Referring first to FIG. 1, this drawing illustrates a complete portable mortar mixing apparatus embodying the principles of the present invention. A conventional gasoline engine 1, for example, an engine of about two horsepower, is secured to and supported upon a horizontal base plate 11, and the output shaft of engine 1 is connected by drive wheel 2, belt 3, and pulley wheel 4 to the input shaft of a speed reducing mechanism 5, which may be a worm and gear reducer of conventional design. Reducer 5 is also secured to platform 11, and the output shaft of reducer 5 extends vertically through platform 11 to chuck 15 which is connected to the vertical rotatable drive shaft 18 of the stirrer 17 of the present invention.

It has been found that a suitable rotation speed for stirrer 17 is on the order of revolutions per minute, so that the ratio of reducer 5 and the relative sizes of drive wheel 2 and pulley wheel 4 are selected to convert the speed of engine 1 to this desired speed of rotation; for example, if engine 1 has an output speed of 3,600 revolutions per minute, reducer 5 may be selected to have a ten to one speed reduction ratio, and drive wheel 2 and pulley wheel 4 may be chosen to effect a two to one reduction ratio in order to obtain an overall twenty to one reduction ratio, thereby to drive stirrer 17 at a rotation speed of 180 revolutions per minute.

The complete mixing apparatus described above is sufficiently light in weight that it may be lifted by a single man by means of handles 10a. However, the mixing apparatus may be employed in a stationary position by placing the apparatus upon a suitable portable stand 12 provided with legs 13 of appropriate height for inserting stirrer 17 into container 16 at the proper level: It is observed in FIG. 1 that stand 12 is substantially narrower than platform 11 in order for chuck 15 and vertical shaft 18 to move freely. Also, in order to prevent motion of the mixer on stand 12 due to engine vibration, one or more pairs of mating studs 14a and holes 1412 are respectively provided in stand 12 and platform 11.

In order tooperate the mixing apparatus, the engine 1 is started and the stirrer 17 is lowered into cylindrical container 16 within which there has been previously placed cement ingredients in the desired and appropriate proportions. By depressing the engine throttle (not shown), the automatic engine clutch (also not shown) is engaged, thereby rotating stirrer 17 through the linkage described above. After the cement in container 16 has been thoroughly mixed, the stirrer 17 is stopped by re leasing the engine throttle, the mixer is lifted to raise stirrer 17 out of container 16, and,container 16 may then be carried to any desired location.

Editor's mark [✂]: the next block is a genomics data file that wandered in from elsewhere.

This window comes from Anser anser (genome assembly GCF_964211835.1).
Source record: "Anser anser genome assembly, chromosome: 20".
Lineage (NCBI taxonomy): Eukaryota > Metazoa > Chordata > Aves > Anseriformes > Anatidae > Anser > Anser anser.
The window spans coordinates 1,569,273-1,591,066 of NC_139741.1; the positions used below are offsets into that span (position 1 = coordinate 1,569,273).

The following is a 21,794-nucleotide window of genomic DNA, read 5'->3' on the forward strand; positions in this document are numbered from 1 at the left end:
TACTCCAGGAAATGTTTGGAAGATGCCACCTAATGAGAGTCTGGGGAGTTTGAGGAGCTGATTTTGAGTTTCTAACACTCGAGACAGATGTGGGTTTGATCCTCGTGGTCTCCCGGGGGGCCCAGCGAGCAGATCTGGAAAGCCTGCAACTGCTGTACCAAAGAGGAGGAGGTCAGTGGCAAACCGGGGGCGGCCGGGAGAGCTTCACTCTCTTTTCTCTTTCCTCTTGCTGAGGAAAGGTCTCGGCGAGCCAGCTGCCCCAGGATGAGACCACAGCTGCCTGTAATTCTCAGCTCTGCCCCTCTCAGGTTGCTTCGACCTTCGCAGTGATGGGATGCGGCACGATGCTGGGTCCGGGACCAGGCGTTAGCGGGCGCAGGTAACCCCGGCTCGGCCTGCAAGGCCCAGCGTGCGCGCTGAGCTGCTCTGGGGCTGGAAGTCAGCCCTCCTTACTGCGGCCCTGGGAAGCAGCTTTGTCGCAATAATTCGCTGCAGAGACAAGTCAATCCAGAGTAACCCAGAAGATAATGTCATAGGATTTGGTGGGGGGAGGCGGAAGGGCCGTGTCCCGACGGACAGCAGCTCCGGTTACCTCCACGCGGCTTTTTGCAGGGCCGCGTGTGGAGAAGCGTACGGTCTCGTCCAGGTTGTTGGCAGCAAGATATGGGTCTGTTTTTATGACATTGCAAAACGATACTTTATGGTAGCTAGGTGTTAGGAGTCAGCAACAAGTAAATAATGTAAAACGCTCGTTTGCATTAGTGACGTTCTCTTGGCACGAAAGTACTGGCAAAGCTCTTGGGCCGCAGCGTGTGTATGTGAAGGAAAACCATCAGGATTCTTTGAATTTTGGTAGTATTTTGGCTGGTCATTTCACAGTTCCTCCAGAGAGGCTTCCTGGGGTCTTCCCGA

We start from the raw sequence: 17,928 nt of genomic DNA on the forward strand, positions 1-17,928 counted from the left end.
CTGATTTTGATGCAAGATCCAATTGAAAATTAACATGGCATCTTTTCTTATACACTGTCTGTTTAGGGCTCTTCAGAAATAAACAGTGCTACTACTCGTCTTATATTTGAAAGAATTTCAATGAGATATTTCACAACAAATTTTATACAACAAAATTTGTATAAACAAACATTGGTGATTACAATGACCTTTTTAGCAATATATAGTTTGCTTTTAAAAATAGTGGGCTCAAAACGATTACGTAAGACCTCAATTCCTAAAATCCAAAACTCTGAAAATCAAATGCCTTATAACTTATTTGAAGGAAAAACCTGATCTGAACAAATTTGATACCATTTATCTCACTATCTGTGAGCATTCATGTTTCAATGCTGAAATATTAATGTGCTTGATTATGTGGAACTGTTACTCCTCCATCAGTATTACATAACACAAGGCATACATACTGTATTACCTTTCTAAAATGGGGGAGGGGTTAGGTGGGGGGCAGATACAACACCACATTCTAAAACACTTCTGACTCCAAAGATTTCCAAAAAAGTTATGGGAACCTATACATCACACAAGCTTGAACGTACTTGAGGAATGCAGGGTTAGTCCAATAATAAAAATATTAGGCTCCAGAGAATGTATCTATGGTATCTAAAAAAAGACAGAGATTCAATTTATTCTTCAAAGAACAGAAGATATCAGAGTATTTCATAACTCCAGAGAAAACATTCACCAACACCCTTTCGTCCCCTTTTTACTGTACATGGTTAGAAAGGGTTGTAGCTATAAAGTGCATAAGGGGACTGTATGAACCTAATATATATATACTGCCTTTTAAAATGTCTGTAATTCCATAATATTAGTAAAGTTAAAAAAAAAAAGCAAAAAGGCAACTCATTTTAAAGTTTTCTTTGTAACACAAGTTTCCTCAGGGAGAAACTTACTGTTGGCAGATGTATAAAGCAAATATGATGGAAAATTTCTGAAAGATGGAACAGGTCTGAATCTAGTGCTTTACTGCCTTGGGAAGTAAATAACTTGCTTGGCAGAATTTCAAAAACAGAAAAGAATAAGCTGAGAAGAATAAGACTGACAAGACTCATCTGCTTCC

Turning now to FIG. 2, this drawing illustratesthe structure of the stirrer of this invention. It is to be noted at this point that the structure of the stirrer of this invention is specifically designed for mixing drywall cement areasee in a cylindrical container of substantially uniform diameter, as shown by container 16 in FIG. 1.

At diametrically opposite points on the lower end of vertical shaft 18 are welded or otherwise secured a pair of horizontal blades 23a and 23b, and in coplanar, vertically spaced relation from the lower end of shaft 18 another pair of horizontal blades 24a and 24b are also welded at diametrically opposite points on shaft 13. Horizontal blades 23a, 23b are respectively secured to shaft 13 at relatively small angles of equal magnitude but opposite orientation, for example, '10 to 20 degrees is a suitable magnitude, so that the leading edges of blades 23a, 23b are inclined toward the upper end of shaft 318, as shown in F168. 3 and 4, thereby directing cement particles from the bottom of the container to the center of the container. Similarly, the pair of horizontal blades 24a, 24b is also secured to shaft 18 at a small angle so that the leading edges of blades 24a, 24b are inclined toward the bottom of shaft 18, thereby directing cement particles from the top of the container to the center of the container.

Between each of the pairs of horizontal'blades there is secured, for example, by welding, two pairs of vertical blades in spaced relation to each other, an inner pair of vertical blades 22a and 22b, and an outer, pair of vertical blades 21a and 21b. As shown in FIG. 5, each of the inner vertical blades 22a, 22b is parallel to and offset from an axis AA passing through the center of shaft 13 and parallel to theleading edges of horizontal blades 24a,'24b, so that each vertical blade 22a, 22b is set nearer the leading edges of the respective horizontal blades 23a, 24a, and 23b, 24b, between which each vertical blade is secured. The outer vertical blades 21a, 21b are parallel to each other, and as shown in FIG. 5, each outer vertical blade is inclined at a predetermined angle with respect to a vertical plane perpendicular to plane AA, for example, at an angle on the order of 10 to 20 degrees. As shown in the drawings each of the inner vertical blades 22a, 22b is approximately equidistant from the vertical shaft 18 and the respective outer vertical blades 21a, 21b.